Remembering Author Denis Johnson Author Denis Johnson has died at the age of 67. He was best known for the short story collection Jesus' Son.
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Remembering Author Denis Johnson

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Remembering Author Denis Johnson

Remembering Author Denis Johnson

Remembering Author Denis Johnson

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Author Denis Johnson has died at the age of 67. He was best known for the short story collection Jesus' Son.

SCOTT SIMON, HOST:

Denis Johnson has died at the age of 67. John Updike said he had the gleaming economy and aggressive minimalism of early Hemingway. He won the National Book Award in 2007 for his novel "Tree Of Smoke," but his best-known work might be his 1992 short story collection, "Jesus' Son," about a group of addicts who ranged around rural America. A character in one story says, (reading) I'd been staying at the Holiday Inn with my girlfriend, honestly the most beautiful woman I'd ever known, for three days under a phony name, shooting heroin. We made love in the bed, ate steaks at the restaurant, shot up in the john, puked, cried, accused one another, begged of one another, forgave, promised and carried one another to heaven.

Denis Johnson was the son of a diplomat who was a liaison with the CIA, and he grew up overseas and in comfortable suburbs. But he told an interviewer in 2003, the stories of the fallen world, they excite us. That's the interesting stuff.

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Denis Johnson, Author Who Wrote Of The 'Painfully Beautiful,' Dies At 67

Denis Johnson, who won the 2007 National Book Award for Tree of Smoke, died Thursday. Cindy Johnson/ Courtesy of Farrar, Straus & Giroux hide caption

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Cindy Johnson/ Courtesy of Farrar, Straus & Giroux

Denis Johnson, who won the 2007 National Book Award for Tree of Smoke, died Thursday.

Cindy Johnson/ Courtesy of Farrar, Straus & Giroux

Updated at 3:12 p.m. ET

Denis Johnson, the author behind the seminal collection Jesus' Son, has died at the age of 67. A protean stylist who made a career of defying readers' expectations, he crafted fiction, poetry and reportage that was often as unsparing as it was unconventional.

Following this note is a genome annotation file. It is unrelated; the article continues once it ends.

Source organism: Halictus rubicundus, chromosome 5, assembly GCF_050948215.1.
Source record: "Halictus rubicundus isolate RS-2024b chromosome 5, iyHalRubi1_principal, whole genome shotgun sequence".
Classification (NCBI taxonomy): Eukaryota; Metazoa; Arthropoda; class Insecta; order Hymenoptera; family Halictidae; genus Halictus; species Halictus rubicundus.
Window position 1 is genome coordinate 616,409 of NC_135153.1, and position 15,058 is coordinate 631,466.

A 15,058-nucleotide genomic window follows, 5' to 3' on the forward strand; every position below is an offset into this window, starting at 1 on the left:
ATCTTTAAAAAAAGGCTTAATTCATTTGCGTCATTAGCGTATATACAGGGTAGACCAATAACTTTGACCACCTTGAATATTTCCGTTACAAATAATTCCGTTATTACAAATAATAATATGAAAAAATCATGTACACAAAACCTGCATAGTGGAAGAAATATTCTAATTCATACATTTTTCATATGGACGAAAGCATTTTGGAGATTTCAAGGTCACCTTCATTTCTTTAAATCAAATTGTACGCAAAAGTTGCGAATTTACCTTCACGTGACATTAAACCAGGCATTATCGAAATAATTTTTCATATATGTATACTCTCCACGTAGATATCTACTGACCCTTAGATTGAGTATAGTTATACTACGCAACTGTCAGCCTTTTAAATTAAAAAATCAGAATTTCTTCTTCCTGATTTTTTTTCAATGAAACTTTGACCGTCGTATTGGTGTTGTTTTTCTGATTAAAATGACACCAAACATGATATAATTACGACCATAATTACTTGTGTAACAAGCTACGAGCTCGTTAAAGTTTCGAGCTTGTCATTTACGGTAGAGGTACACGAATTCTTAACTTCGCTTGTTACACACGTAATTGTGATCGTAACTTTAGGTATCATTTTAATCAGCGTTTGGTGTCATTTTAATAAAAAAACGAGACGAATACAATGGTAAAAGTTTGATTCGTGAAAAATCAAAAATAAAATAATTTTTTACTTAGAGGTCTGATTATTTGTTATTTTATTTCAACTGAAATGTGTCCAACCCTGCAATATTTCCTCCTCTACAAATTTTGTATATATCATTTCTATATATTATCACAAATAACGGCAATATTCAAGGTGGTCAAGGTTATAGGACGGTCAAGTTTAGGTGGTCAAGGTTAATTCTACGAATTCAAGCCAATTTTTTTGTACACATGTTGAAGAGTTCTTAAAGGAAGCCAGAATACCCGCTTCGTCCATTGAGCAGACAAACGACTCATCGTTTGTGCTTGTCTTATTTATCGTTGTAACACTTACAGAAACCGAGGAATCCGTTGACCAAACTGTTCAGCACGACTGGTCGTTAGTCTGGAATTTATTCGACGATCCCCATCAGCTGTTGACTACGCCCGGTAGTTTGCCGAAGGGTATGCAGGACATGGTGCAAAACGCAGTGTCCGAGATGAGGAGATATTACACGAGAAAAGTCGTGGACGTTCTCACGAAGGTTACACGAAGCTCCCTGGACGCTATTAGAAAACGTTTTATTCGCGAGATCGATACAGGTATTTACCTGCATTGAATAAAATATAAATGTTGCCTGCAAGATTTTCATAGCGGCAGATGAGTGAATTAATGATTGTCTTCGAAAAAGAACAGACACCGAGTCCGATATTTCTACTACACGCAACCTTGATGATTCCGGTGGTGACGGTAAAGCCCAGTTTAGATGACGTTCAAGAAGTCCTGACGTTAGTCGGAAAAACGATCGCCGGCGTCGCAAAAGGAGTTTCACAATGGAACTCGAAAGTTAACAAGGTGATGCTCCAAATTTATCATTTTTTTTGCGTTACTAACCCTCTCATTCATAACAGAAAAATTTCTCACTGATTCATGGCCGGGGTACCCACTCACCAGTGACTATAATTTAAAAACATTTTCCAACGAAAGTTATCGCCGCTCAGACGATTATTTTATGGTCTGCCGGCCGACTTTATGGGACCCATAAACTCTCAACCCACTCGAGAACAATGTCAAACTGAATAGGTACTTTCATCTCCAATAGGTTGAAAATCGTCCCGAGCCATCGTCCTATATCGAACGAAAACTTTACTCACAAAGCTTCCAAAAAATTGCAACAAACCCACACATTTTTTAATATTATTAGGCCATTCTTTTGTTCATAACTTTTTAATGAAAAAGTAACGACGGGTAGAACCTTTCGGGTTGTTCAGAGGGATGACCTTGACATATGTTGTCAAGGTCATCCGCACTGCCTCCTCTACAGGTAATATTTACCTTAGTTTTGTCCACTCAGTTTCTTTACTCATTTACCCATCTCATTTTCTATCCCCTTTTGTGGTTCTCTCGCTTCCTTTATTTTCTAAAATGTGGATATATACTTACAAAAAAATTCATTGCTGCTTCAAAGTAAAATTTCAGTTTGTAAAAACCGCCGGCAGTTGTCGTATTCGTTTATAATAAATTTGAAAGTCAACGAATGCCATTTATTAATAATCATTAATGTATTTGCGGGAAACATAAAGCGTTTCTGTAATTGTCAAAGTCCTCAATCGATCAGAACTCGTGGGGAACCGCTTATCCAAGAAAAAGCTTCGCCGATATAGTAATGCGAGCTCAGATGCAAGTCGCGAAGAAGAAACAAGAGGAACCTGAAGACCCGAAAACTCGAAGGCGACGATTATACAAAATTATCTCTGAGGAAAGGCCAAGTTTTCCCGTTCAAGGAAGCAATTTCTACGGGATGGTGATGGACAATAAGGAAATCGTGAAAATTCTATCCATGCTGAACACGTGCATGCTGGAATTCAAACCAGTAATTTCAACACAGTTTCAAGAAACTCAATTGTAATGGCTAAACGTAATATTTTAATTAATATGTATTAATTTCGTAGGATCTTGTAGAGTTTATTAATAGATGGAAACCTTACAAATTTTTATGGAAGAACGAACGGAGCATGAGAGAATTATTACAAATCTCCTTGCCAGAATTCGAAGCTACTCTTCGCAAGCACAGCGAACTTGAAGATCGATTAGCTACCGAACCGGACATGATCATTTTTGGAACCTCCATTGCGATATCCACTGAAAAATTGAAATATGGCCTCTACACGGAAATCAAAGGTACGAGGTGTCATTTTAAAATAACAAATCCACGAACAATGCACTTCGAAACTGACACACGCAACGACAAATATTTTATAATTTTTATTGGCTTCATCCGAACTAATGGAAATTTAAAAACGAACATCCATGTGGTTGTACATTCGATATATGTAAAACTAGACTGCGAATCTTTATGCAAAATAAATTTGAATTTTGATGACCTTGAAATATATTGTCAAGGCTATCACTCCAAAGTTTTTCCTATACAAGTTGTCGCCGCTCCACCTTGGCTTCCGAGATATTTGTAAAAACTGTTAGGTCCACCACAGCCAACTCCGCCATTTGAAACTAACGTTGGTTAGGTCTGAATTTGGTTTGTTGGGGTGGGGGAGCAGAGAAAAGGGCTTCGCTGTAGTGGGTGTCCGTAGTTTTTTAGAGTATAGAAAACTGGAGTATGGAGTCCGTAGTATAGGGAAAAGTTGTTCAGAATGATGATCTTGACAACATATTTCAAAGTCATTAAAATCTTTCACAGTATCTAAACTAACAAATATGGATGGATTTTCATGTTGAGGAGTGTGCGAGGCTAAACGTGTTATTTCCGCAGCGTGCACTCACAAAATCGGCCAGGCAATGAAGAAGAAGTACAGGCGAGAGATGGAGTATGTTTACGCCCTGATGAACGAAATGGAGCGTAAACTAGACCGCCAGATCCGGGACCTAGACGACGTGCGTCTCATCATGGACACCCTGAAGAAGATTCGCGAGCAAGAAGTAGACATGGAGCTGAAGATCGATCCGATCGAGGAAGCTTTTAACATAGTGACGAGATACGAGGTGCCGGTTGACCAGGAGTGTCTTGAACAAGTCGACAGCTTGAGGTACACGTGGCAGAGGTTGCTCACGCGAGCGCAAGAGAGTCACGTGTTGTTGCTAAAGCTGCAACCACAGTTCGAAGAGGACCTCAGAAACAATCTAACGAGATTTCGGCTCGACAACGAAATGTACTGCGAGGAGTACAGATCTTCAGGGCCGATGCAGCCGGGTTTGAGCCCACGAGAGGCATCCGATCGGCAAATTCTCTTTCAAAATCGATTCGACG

Johnson's publisher, Farrar Straus and Giroux, initially announced that the National Book Award-winning novelist died Thursday, but it later amended the account to say his death came the day before. His literary agent, Nicole Aragi, confirmed that Johnson died Wednesday of liver cancer.

"Denis was one of the great writers of his generation," FSG's president and publisher, Jonathan Galassi, said in a statement Friday. "He wrote prose with the imaginative concentration and empathy of the poet he was."

"Brutally honest and painfully beautiful" — that's how novelist Nathan Englander described Johnson's work in 1992's Jesus' Son, a brief, unvarnished set of interwoven stories that focus on the desperate lives of drug addicts.

"He doesn't ever romanticize these dark settings while leaving his narrator open to the fact that, despite it all, we may live in a heartbreakingly romantic world," Englander wrote of Johnson in 2007, adding: "With dialogue that feels like you're getting it verbatim and stripped-down prose, he writes simple, honest stories that have the bigness of great work."

The same year that Englander praised him on NPR, Johnson went on to win the National Book Award for a significantly heftier work — at least in physical size. Tree of Smoke, a deep dive into covert operations during the Vietnam War, only added proof to the notion Johnson was "a fine stylist of the world of soulful disaster," reviewer Alan Cheuse said at the time.

And Johnson, whose novella Train Dreams was also a finalist for the 2012 Pulitzer, proved to be prolific both on the page and off: The author of about 20 books, including several collections of poetry, he pursued journalistic stories in Somalia and Liberia, among other places around the world.

In Liberia's capital city in 1990, the dogs were doing well "because they feed on human corpses," he wrote in "The Civil War in Hell," a piece included in the nonfiction collection Seek. "The people are starving, but the dogs have put on weight."

From book to book, Johnson frequently slipped seamlessly into new voices.

"I get bored quickly and try another style, another genre, another form," he told the Los Angeles Times in 2014, around the time he released his 10th novel, Laughing Monsters. "To me the writing is all one thing, or maybe I should say it's all nothing. The truth is, I just write sentences."